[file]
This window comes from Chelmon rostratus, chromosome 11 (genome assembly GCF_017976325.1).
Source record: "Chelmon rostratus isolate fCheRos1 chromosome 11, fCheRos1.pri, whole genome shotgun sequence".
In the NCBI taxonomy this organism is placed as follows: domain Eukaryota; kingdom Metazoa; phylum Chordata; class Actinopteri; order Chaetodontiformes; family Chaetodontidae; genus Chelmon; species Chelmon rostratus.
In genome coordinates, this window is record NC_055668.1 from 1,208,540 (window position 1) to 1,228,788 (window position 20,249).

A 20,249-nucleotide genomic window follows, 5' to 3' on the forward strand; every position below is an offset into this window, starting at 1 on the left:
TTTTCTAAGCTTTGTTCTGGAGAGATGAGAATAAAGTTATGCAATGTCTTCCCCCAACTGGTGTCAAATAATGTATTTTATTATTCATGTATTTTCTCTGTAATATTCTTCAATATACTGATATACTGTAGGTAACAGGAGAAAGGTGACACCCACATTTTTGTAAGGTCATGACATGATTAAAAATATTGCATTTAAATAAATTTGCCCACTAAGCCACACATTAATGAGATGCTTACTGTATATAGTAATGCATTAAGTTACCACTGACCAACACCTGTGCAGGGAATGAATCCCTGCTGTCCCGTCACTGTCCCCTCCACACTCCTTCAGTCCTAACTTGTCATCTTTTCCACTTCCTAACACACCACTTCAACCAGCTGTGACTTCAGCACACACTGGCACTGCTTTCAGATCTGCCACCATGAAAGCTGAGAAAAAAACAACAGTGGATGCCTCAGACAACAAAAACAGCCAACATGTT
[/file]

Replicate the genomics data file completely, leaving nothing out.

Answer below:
This window comes from Chelmon rostratus, chromosome 11 (genome assembly GCF_017976325.1).
Source record: "Chelmon rostratus isolate fCheRos1 chromosome 11, fCheRos1.pri, whole genome shotgun sequence".
In the NCBI taxonomy this organism is placed as follows: domain Eukaryota; kingdom Metazoa; phylum Chordata; class Actinopteri; order Chaetodontiformes; family Chaetodontidae; genus Chelmon; species Chelmon rostratus.
In genome coordinates, this window is record NC_055668.1 from 1,208,540 (window position 1) to 1,228,788 (window position 20,249).

A 20,249-nucleotide genomic window follows, 5' to 3' on the forward strand; every position below is an offset into this window, starting at 1 on the left:
TTTTCTAAGCTTTGTTCTGGAGAGATGAGAATAAAGTTATGCAATGTCTTCCCCCAACTGGTGTCAAATAATGTATTTTATTATTCATGTATTTTCTCTGTAATATTCTTCAATATACTGATATACTGTAGGTAACAGGAGAAAGGTGACACCCACATTTTTGTAAGGTCATGACATGATTAAAAATATTGCATTTAAATAAATTTGCCCACTAAGCCACACATTAATGAGATGCTTACTGTATATAGTAATGCATTAAGTTACCACTGACCAACACCTGTGCAGGGAATGAATCCCTGCTGTCCCGTCACTGTCCCCTCCACACTCCTTCAGTCCTAACTTGTCATCTTTTCCACTTCCTAACACACCACTTCAACCAGCTGTGACTTCAGCACACACTGGCACTGCTTTCAGATCTGCCACCATGAAAGCTGAGAAAAAAACAACAGTGGATGCCTCAGACAACAAAAACAGCCAACATGTT